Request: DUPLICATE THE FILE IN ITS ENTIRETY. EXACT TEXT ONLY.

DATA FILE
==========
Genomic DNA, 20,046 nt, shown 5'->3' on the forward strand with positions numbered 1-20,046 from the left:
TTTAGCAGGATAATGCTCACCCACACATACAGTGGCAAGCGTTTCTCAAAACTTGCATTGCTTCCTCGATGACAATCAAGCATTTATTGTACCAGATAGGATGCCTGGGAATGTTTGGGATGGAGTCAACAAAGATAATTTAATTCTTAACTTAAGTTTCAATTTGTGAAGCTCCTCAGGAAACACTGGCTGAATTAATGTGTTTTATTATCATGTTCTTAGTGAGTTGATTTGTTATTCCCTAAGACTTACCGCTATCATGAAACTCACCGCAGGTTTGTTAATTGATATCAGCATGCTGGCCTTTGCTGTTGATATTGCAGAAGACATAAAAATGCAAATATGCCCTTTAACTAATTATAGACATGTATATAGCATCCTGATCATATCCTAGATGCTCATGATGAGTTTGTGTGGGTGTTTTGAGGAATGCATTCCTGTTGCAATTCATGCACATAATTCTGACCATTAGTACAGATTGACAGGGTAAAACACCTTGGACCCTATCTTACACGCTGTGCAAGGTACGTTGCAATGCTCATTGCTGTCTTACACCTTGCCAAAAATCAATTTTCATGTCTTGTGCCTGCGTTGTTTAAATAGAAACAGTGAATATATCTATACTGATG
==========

Genomic DNA, 20,046 nt, shown 5'->3' on the forward strand with positions numbered 1-20,046 from the left:
TTTAGCAGGATAATGCTCACCCACACATACAGTGGCAAGCGTTTCTCAAAACTTGCATTGCTTCCTCGATGACAATCAAGCATTTATTGTACCAGATAGGATGCCTGGGAATGTTTGGGATGGAGTCAACAAAGATAATTTAATTCTTAACTTAAGTTTCAATTTGTGAAGCTCCTCAGGAAACACTGGCTGAATTAATGTGTTTTATTATCATGTTCTTAGTGAGTTGATTTGTTATTCCCTAAGACTTACCGCTATCATGAAACTCACCGCAGGTTTGTTAATTGATATCAGCATGCTGGCCTTTGCTGTTGATATTGCAGAAGACATAAAAATGCAAATATGCCCTTTAACTAATTATAGACATGTATATAGCATCCTGATCATATCCTAGATGCTCATGATGAGTTTGTGTGGGTGTTTTGAGGAATGCATTCCTGTTGCAATTCATGCACATAATTCTGACCATTAGTACAGATTGACAGGGTAAAACACCTTGGACCCTATCTTACACGCTGTGCAAGGTACGTTGCAATGCTCATTGCTGTCTTACACCTTGCCAAAAATCAATTTTCATGTCTTGTGCCTGCGTTGTTTAAATAGAAACAGTGAATATATCTATACTGATG